Artificial Neural Networks (ANNs) are able to approximate any
function to any degree of accuracy given enough internal nodes (Sandhu and
Finch, 1996). ANNs run significantly faster than the functions they approximate
with only a small loss of accuracy. CALSIM has the capability of using ANNs (as
well as the G-Model) to approximate Delta flow-salinity relationships. The ANNs
used are created from the Stuttgart Neural Network Simulator (SNNS). More
recently, ANNs have been used to generate salinity values at Martinez for
planning and forecasting studies.
During the last year, numerous approaches were taken to
improve the accuracy of the ANNs. These approaches included:
- The use of different node network structures;
- Perturbing the values of the inputs to reduce correlation and
increase the amount of available data; and
- Refining the scripts that generate the ANNs to improve their
Different Node Structures
The current network structure of the ANN consists of 72 input
nodes. Each of these nodes connect to a layer of eight internal hidden nodes
that connect to a second layer of two internal hidden nodes and end with a
single output node.
The 72 values entered into the input nodes come from 4 input
sources, each of which have 18 input values. The four input sources are the
Delta Cross Channel position, amount of combined exports and diversions,
Sacramento River inflow and San Joaquin River inflow. Sacramento inflow includes
Sacramento River flow, Yolo Bypass flow, and the combined flow from the
Mokelumne and Cosumnes Rivers (also known as the East Side Streams or ESS). The
combined exports and diversions includes: the State Water Project (SWP), Central
Valley Project (CVP), and North Bay Aqueduct exports, Contra Costa Water
District diversions, and the net channel depletions. These net channel
depletions are calculated using the Delta Island Consumptive Use (DICU) model.
The 18 input values for each input source come from the 8 daily values followed
by 10 weekly averages. These values cover the previous 77 days worth of values
and the current daily value. These 78 days of values create a memory that allow
the ANN to account for the influence of the previous state of the system and
calculate the state of the system.
The two layers of internal hidden nodes allow for interactions
between the input nodes. By allowing the input nodes to interact, the normal
interactions that would occur from the inputs of the system can be approximated.
The weights that get assigned during training reflect the amount of influence
that different inputs have on each other. The output node yields the final
result that comes from the application of all of the weightings on the inputs.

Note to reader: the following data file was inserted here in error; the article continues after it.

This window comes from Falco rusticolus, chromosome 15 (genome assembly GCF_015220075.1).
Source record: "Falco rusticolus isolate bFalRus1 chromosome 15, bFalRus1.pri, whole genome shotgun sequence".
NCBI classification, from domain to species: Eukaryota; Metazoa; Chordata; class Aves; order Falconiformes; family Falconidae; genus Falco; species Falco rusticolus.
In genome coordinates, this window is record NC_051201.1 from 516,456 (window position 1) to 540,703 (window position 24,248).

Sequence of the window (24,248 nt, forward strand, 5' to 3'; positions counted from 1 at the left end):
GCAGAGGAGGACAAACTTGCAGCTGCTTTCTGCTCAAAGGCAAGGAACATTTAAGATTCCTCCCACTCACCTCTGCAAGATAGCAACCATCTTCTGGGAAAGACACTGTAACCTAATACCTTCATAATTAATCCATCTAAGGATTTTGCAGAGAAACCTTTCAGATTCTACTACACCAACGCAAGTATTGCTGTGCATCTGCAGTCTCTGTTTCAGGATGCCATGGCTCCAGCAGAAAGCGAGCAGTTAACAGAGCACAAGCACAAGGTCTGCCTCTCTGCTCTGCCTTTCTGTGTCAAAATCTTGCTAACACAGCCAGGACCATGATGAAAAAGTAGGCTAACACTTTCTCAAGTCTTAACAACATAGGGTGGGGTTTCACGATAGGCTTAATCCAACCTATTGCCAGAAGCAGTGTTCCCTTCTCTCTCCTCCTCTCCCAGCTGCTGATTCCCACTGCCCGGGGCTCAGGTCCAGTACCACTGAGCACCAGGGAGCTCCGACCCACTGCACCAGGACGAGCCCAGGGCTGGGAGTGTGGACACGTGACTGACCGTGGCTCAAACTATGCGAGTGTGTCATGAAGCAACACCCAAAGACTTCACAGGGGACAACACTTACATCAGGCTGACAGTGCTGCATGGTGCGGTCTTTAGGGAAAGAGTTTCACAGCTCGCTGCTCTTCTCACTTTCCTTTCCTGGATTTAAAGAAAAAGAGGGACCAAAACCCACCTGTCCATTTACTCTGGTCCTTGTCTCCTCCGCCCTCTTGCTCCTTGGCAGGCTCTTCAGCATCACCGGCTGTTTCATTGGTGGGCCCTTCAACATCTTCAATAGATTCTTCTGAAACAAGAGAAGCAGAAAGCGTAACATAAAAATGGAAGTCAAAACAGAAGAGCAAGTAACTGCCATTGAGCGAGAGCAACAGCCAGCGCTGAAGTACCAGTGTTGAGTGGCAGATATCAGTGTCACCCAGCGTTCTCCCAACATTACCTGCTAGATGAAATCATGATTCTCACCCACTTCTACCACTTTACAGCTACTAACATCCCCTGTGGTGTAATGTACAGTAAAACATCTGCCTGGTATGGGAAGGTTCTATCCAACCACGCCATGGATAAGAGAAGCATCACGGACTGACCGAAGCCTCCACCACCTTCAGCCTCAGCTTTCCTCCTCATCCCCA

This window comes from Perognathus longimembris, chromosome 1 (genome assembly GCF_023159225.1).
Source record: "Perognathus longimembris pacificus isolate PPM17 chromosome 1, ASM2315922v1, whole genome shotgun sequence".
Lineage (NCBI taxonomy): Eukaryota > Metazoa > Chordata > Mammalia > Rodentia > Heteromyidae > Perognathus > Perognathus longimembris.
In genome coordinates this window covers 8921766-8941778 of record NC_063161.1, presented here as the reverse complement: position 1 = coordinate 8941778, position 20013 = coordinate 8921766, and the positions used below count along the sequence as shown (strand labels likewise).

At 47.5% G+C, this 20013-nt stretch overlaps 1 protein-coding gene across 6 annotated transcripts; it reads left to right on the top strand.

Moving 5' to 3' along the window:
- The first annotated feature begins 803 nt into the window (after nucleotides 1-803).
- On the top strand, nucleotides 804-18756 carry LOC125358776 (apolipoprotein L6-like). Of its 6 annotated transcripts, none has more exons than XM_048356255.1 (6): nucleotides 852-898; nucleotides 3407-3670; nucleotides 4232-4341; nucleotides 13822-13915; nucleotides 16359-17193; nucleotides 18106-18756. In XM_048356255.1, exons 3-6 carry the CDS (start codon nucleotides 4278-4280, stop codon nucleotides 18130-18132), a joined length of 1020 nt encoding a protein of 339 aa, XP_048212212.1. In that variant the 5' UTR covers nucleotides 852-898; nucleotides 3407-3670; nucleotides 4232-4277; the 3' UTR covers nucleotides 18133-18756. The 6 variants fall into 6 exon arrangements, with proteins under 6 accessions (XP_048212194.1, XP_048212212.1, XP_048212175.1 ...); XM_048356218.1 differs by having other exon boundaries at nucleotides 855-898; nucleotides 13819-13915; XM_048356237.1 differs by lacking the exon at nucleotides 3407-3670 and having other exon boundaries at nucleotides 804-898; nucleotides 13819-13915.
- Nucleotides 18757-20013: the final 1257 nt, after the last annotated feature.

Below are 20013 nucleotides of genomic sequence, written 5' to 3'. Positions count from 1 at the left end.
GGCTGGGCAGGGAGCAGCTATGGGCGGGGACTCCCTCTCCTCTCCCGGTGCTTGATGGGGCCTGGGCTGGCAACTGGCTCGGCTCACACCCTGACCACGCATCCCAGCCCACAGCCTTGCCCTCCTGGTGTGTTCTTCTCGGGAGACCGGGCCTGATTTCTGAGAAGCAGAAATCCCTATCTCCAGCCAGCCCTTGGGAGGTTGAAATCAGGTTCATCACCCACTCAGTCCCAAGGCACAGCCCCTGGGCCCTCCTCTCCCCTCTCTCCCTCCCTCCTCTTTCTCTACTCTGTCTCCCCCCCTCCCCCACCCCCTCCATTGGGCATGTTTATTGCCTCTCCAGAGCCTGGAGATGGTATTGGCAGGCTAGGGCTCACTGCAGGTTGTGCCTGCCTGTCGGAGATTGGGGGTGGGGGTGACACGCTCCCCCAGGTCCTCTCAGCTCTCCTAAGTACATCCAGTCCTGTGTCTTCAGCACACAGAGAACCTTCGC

One network that was experimented with increased the number of
internal nodes in the first internal hidden layer to 16 and the second internal
hidden layer to 4. This configuration increased the time to train, but did not
significantly increase the accuracy of the results. The introduction of
additional internal nodes allows for more flexibility of the network and as such
allows for the ANN to approximate more spikes. At a certain level of increased
nodes, the network will lose integrity and become unresponsive due to not having
enough data to properly condition the nodes. By increasing the amount of data,
the number of internal nodes that can be supported is increased.
Another network experiment involved splitting the first hidden
layer into five hidden nodes. Two of the nodes contained linkages to only the
northern inputs: the Delta Cross Channel (DCC) position and Sacramento River
flow. Two more of the nodes contained linkages to only the southern inputs: the
combined exports and diversions and San Joaquin River flow. The last node
contained linkages to all four sources. This was tested because the sources
within the northern and southern areas are more likely to have an impact on each
other prior to interacting with the other area. This configuration increased the
level of complexity of the ANN structure without significantly increasing the
accuracy of the results.
7.3 Perturbation of Inputs
In an effort to increase model sensitivity to the effects of
the individual sources and increase the amount of available data to train the
networks, the inputs to the ANN were perturbed. Traditionally, while
training the ANN, the effect of the DCC position is isolated by using its normal
operation and then an inverted open/closed schedule. This is done by
running DSM2 for the normal operation and then running it again with the
inverted operation and then using the inputs and outputs for both DSM2 runs for